I was just defending this movie against a bunch of my fellow posters at a film forum I regular. Nice review.

  2. I agree that films like this are often pigeon-holed from the get-go and can do no right in the eyes of many critics. It's always refreshing to see different critical perspectives on films that seem to be viewed the same way.

    I have only seen bits and pieces, and I must admit it is frustrating. There are aspects of it, as you mention in your review, that are visually striking and densely atmospheric, but what bothered me - and this may be due to the fact that I haven't seen it from beginning to end - was the amount of extreme close-ups and cartoonish compositions in scenes involving character interaction. Something about it seemed very Fifth Element-ish.

    I definitely want to see the whole thing though. Nice review.

  3. I always wondered why so many people hated this film, I'm a big fan of all the Alien movies (no, not AVP) and thought this one was a great homage to and extension of the film monsters that fans have turned into legends. Perhaps its that the movie was really made for the devoted fans of the franchise that it falls a little flat for the average viewer. And props for mentioning how much Perlman rocks in this one.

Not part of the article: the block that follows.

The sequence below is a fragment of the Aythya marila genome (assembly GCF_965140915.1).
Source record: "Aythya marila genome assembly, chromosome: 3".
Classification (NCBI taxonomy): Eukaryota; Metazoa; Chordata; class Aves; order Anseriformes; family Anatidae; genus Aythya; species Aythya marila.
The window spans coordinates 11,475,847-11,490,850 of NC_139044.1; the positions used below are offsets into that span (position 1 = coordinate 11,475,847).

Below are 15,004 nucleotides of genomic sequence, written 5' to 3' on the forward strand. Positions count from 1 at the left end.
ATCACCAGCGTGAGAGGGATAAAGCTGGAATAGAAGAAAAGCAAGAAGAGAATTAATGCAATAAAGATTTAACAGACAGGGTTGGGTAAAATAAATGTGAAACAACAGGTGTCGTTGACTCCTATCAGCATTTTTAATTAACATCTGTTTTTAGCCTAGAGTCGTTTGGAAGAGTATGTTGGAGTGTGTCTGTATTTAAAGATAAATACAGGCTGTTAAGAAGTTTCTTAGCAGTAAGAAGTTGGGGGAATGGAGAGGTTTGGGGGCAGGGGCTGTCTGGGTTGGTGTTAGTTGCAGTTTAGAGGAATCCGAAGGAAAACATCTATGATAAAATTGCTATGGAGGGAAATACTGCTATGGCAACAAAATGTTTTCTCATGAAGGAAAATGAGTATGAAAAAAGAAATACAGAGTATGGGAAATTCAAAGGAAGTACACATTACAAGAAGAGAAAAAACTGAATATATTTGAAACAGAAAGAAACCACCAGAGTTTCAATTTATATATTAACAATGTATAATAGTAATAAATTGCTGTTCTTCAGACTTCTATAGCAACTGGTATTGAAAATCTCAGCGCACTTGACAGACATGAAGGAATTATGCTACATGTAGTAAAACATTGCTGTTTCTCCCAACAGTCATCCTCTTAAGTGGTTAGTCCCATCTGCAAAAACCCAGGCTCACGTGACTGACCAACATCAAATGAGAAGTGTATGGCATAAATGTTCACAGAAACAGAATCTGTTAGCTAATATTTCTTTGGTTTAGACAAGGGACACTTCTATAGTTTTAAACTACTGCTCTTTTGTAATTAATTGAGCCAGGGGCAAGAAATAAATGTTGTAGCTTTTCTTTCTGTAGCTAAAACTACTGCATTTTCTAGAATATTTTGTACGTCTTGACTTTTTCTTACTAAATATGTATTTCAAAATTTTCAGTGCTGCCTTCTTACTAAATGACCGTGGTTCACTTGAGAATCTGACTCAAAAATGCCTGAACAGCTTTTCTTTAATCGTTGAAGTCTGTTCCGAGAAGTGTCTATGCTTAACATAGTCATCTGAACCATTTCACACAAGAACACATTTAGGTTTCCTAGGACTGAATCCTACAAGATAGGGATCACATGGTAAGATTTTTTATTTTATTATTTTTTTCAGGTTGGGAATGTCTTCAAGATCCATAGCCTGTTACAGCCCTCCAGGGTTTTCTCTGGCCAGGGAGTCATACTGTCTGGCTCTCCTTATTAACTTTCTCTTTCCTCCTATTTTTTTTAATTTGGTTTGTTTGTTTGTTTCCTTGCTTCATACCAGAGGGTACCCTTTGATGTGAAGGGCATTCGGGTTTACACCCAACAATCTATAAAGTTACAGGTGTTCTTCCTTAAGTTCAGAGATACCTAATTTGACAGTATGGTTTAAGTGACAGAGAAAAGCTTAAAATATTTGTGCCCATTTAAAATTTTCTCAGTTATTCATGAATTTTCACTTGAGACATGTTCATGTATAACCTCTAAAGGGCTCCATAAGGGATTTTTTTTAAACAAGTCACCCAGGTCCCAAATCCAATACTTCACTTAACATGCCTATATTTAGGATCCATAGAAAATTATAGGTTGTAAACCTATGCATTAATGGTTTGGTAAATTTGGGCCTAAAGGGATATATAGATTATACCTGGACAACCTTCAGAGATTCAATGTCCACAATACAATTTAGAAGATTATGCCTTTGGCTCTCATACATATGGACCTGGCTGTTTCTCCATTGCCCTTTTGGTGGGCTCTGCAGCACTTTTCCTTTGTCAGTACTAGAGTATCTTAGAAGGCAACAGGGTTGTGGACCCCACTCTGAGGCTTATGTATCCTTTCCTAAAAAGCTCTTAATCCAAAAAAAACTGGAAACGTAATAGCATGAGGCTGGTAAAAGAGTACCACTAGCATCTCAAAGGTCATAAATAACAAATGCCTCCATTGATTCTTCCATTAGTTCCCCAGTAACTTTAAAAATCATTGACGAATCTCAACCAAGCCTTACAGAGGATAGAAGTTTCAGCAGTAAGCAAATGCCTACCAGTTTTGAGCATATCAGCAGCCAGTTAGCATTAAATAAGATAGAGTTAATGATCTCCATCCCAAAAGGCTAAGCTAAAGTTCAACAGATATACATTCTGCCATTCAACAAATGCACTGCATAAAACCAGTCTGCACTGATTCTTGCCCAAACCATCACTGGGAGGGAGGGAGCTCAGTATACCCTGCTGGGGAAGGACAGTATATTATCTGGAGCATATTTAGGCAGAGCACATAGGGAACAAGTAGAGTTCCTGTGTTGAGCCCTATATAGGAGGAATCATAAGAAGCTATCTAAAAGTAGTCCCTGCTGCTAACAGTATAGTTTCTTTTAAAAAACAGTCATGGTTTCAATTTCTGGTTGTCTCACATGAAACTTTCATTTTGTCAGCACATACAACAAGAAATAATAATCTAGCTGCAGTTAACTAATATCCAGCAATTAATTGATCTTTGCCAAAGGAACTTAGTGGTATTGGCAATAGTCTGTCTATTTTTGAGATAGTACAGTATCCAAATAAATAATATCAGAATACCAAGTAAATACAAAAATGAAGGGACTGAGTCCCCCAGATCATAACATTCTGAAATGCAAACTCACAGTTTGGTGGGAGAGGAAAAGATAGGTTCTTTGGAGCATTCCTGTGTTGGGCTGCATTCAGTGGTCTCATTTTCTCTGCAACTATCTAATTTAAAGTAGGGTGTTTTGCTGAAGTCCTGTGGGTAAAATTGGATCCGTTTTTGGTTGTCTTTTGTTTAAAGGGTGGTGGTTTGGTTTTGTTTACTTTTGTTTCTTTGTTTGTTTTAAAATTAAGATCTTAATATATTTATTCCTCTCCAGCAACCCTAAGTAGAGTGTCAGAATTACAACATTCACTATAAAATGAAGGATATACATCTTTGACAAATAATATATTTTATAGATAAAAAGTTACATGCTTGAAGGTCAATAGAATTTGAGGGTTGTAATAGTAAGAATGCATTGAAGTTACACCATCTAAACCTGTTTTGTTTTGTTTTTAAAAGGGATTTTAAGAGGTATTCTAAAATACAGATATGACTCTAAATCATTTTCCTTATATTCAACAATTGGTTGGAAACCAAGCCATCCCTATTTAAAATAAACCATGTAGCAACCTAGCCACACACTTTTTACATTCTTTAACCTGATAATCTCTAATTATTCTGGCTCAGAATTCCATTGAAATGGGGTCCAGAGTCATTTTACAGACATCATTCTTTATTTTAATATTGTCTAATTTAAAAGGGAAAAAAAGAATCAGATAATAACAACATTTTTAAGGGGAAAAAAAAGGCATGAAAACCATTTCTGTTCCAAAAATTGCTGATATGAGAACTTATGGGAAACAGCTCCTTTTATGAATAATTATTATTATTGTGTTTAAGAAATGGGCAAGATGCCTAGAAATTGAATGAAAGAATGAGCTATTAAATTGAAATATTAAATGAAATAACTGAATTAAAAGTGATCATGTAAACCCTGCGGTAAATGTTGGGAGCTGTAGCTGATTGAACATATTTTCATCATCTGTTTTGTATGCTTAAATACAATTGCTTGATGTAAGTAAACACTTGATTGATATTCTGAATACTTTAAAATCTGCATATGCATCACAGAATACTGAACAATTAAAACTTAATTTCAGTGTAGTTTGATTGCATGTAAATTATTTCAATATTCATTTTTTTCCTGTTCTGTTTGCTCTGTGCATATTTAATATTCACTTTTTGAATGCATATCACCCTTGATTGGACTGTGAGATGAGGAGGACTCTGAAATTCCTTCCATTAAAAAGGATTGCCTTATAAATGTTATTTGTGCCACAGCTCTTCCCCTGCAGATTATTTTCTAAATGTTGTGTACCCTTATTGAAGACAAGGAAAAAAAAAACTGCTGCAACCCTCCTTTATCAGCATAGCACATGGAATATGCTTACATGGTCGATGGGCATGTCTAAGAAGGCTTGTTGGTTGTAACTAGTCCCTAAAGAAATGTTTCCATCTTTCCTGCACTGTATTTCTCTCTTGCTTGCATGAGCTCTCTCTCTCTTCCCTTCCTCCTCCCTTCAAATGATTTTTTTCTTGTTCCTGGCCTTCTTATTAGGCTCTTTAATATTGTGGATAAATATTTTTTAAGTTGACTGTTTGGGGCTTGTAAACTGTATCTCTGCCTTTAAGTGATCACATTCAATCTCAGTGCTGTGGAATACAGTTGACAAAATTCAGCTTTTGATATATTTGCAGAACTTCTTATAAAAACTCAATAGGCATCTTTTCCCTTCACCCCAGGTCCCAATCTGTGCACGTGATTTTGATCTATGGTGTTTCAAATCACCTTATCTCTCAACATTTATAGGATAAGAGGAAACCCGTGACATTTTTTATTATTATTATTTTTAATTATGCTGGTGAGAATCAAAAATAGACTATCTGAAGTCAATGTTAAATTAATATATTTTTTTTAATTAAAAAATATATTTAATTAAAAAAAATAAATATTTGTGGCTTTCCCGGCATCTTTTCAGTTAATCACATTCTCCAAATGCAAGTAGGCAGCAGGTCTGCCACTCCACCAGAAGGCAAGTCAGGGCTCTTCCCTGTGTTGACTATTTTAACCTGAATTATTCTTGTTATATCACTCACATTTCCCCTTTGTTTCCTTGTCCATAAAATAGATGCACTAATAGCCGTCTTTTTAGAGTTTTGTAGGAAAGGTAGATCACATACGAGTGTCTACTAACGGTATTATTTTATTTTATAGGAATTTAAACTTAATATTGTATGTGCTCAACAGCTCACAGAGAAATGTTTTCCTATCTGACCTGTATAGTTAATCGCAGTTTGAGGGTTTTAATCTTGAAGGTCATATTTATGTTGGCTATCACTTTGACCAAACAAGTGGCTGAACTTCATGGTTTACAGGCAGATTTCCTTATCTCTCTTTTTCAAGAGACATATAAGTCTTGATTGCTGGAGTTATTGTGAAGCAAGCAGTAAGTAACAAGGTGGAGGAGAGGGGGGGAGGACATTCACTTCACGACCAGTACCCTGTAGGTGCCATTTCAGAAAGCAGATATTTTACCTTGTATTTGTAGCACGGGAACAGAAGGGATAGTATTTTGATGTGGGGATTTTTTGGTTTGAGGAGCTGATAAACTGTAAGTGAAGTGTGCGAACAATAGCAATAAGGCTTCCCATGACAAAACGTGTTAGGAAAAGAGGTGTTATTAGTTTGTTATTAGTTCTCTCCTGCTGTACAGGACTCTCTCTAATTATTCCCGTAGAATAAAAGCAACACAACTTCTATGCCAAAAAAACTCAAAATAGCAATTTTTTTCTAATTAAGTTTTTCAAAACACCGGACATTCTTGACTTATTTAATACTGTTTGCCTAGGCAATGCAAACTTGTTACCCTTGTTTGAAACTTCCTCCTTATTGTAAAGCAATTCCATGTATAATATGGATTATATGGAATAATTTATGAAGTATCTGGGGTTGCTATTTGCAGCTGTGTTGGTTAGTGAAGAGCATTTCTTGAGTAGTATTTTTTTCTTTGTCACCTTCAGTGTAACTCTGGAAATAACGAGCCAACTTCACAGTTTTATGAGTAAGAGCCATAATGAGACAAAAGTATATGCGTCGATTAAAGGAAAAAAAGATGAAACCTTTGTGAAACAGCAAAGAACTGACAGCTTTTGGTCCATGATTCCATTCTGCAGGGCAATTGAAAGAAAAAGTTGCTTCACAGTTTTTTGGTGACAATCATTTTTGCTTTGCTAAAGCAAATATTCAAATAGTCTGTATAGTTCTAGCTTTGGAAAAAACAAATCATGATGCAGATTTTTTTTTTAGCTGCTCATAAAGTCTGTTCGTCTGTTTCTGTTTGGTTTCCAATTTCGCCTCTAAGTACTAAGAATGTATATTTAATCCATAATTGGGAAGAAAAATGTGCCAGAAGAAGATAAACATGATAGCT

4. I've always felt this film was highly underrated. Given everything that had been set up in the previous movies, it did a really good job of rejiggering the concept while still staying true to what came before it. To me the ALIEN movies are about a bunch of people in a confined space trying to stay alive -- that's the formula. Opening up the series onto bigger playing fields is something that's never really appealed to me.